Skip to main content


Suger (süzhĕr´), 1081–1151, French cleric and statesman, abbot of Saint-Denis from 1122, minister of kings Louis VI and Louis VII. Born into a peasant family and educated at the abbey of Saint-Denis, Suger was noted for his financial ability and his talent for conciliation. In 1147, Louis VII left on crusade and appointed a council of regency, of which Suger was the leading member. During his administration (1147–49) Suger succeeded in maintaining peace at home and in raising funds to meet the king's expenses. He liberated the abbey at Saint-Denis from the tribute formerly paid to exploiters, recovered alienated properties, built a new church, and enriched it with works of art; the church is sometimes considered the first great work of Gothic architecture. At the same time he introduced a more severe discipline. His biography of Louis VI, whom he had known as a classmate, remains an important historical source; he also wrote fragments of a life of Louis VII, an account of his renovation of Saint-Denis (tr. 1946), and a work on his administration of the abbey.

Cite this article
Pick a style below, and copy the text for your bibliography.

  • MLA
  • Chicago
  • APA

"Suger." The Columbia Encyclopedia, 6th ed.. . 20 Jun. 2018 <>.

"Suger." The Columbia Encyclopedia, 6th ed.. . (June 20, 2018).

"Suger." The Columbia Encyclopedia, 6th ed.. . Retrieved June 20, 2018 from

Learn more about citation styles

Citation styles gives you the ability to cite reference entries and articles according to common styles from the Modern Language Association (MLA), The Chicago Manual of Style, and the American Psychological Association (APA).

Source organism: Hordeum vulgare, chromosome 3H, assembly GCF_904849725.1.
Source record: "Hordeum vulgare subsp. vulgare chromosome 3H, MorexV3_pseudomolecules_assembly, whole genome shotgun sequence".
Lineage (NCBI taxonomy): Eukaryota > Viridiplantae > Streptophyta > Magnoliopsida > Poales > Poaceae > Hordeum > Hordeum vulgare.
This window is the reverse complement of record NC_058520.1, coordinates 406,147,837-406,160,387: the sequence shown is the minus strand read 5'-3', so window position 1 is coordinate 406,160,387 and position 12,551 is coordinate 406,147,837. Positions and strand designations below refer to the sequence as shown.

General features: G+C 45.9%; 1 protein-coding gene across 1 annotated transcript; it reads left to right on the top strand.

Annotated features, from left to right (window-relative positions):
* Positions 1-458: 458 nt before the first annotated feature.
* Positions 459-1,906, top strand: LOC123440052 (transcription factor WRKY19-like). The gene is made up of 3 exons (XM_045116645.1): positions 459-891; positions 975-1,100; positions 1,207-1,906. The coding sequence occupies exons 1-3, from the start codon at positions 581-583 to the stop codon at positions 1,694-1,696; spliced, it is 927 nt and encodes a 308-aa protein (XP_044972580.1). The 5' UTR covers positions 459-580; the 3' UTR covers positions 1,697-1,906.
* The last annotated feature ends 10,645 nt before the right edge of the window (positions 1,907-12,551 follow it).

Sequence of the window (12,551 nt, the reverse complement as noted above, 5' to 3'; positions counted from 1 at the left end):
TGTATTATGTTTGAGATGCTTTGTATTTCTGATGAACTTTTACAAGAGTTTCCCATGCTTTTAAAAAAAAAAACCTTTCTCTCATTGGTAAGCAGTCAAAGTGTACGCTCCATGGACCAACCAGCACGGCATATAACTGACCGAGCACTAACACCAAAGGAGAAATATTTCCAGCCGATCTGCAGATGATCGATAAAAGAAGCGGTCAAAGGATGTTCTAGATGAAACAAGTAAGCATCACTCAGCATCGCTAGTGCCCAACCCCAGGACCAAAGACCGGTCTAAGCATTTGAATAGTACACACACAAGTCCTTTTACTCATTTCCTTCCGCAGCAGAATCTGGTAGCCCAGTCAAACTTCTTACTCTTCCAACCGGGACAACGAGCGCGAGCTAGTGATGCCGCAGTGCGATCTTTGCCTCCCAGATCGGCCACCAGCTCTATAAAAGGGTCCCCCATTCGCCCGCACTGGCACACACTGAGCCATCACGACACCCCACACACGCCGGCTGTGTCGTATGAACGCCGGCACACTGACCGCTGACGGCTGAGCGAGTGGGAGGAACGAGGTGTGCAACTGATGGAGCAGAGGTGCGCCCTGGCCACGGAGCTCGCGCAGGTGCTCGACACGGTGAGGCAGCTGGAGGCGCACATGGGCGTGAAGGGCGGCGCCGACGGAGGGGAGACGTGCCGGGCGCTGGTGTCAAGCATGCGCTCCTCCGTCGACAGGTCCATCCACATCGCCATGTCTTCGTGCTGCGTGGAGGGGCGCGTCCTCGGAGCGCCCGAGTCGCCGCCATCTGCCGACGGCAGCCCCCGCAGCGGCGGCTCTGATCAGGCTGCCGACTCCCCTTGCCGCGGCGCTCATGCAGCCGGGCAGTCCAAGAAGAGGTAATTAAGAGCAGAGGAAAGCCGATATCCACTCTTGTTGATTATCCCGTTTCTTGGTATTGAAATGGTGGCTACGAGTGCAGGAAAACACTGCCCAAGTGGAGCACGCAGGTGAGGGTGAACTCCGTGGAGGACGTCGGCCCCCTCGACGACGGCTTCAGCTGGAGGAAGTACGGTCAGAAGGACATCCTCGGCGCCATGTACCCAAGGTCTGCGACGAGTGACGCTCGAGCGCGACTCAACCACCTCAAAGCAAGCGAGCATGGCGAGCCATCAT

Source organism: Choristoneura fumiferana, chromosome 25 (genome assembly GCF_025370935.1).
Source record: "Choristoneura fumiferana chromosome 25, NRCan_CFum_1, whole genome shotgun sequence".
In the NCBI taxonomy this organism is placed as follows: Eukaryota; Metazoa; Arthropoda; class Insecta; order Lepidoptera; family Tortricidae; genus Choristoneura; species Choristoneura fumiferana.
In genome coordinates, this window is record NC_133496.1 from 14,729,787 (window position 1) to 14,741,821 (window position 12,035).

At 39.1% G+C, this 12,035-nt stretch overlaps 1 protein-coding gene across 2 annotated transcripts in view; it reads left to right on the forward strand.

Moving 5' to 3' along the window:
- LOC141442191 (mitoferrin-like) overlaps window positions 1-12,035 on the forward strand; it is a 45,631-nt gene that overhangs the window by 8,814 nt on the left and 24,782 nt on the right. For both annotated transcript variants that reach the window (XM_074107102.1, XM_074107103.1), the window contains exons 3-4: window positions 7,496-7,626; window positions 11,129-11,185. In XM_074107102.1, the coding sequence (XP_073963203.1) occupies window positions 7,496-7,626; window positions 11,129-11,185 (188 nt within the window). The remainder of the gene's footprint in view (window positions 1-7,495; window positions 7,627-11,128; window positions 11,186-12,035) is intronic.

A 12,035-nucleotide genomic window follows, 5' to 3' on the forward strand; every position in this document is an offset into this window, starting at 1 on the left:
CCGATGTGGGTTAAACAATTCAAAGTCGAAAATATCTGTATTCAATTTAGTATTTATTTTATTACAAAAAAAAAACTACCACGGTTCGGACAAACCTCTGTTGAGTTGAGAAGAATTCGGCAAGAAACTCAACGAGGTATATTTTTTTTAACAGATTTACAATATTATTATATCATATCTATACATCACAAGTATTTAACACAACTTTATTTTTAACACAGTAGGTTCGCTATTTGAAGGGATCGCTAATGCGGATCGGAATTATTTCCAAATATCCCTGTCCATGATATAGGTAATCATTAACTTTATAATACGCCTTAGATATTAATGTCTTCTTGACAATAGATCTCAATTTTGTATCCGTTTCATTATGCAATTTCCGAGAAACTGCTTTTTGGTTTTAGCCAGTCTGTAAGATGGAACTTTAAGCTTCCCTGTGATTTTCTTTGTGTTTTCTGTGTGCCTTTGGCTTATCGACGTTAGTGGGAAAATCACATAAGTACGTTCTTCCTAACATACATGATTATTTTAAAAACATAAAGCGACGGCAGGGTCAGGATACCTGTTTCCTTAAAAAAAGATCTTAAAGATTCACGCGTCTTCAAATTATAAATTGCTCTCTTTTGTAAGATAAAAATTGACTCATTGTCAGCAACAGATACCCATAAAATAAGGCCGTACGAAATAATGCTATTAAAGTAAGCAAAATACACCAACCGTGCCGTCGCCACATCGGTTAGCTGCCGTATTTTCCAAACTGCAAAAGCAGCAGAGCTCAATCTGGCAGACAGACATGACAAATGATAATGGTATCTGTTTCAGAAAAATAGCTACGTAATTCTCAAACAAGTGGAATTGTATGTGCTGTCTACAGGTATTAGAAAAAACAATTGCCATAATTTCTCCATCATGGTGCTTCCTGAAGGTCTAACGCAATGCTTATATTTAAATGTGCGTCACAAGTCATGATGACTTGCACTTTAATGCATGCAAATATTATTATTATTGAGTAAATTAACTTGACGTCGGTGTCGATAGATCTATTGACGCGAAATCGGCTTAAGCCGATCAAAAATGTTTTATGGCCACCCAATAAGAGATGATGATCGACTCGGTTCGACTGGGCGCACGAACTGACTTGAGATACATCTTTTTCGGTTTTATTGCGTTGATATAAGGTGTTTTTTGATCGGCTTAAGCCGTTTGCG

Within the “Cite this article” tool, pick a style to see how all available information looks when formatted according to that style. Then, copy and paste the text into your bibliography or works cited list.

Because each style has its own formatting nuances that evolve over time and not all information is available for every reference entry or article, cannot guarantee each citation it generates. Therefore, it’s best to use citations as a starting point before checking the style against your school or publication’s requirements and the most-recent information available at these sites:

Modern Language Association

The Chicago Manual of Style

American Psychological Association

  • Most online reference entries and articles do not have page numbers. Therefore, that information is unavailable for most content. However, the date of retrieval is often important. Refer to each style’s convention regarding the best way to format page numbers and retrieval dates.
  • In addition to the MLA, Chicago, and APA styles, your school, university, publication, or institution may have its own requirements for citations. Therefore, be sure to refer to those guidelines when editing your bibliography or works cited list.